However, the Canes didn’t go away, winning Game 4 in overtime and hanging on in Game 5 to force a Game 6 back in Raleigh.

Despite being finished off 5-1 in Game 6, the team showed heart and determination against the defending Stanley Cup Champions in fighting back from the 3-0 hole and was a large reason why many dubbed this moment as when hockey arrived in Raleigh.

Carolina wouldn’t have to wait long for a rematch as the 2002 playoffs saw a repeat first-round matchup with the Hurricanes this time the higher seed.

This series saw the BBC line beginning to get its gears going and the tremendous tandem work of Arturs Irbe and Kevin Weekes.

The first two games in Raleigh saw tight contests where, despite getting outshot, the home team Hurricanes managed to eke out two victories. The next two games in New Jersey, despite equal low shooting efforts, gave way to much broader margins of victories in the Devils’ favor, with only a single Carolina goal in the final three minutes of the third period of Game 4.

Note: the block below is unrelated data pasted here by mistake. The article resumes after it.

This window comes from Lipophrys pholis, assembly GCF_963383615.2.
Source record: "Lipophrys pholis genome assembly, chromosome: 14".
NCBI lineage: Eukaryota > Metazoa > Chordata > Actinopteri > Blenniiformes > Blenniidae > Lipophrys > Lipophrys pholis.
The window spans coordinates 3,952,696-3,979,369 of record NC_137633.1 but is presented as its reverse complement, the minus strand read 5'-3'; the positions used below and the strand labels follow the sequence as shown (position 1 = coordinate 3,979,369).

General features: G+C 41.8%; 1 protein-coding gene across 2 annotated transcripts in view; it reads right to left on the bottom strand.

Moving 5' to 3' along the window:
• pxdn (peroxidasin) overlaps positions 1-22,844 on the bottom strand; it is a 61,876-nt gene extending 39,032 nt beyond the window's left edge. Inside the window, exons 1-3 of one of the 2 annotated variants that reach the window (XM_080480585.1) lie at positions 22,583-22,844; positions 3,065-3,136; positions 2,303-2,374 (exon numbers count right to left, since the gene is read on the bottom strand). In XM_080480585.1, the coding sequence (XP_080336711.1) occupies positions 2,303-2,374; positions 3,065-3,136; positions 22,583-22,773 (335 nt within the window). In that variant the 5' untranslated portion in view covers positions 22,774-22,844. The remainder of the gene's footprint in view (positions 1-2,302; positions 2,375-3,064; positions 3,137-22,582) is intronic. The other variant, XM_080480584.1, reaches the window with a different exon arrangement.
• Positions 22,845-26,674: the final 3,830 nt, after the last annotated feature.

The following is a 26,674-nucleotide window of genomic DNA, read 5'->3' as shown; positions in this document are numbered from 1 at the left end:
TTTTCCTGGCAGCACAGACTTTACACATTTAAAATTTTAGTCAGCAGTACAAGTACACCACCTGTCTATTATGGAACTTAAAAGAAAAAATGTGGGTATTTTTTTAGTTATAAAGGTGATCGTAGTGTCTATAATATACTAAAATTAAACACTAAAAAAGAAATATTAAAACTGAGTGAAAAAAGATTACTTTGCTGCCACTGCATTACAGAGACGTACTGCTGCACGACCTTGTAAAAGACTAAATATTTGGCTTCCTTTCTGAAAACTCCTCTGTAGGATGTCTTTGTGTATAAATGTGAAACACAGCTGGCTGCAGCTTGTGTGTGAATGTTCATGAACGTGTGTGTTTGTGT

Game 5 turned into another closely contested contest with the Canes rallying to send the game to overtime and Josef Vasicek sealing the deal to pull Carolina ahead in the series 3-2.

With the swing back to New Jersey, the worry was that the Devils could gain momentum if they could mount another home win, after the two big ones before, but Kevin Weekes and the Hurricanes stoned them with a 1-0 shutout victory.

The Canes would instead use the momentum in their run to their first Stanley Cup Final appearance.

The teams would meet again in 2006 and this time, in the second round of the playoffs. The Hurricanes were coming off of a 4-2 win against the Montreal Canadiens and the Devils had just swept the New York Rangers.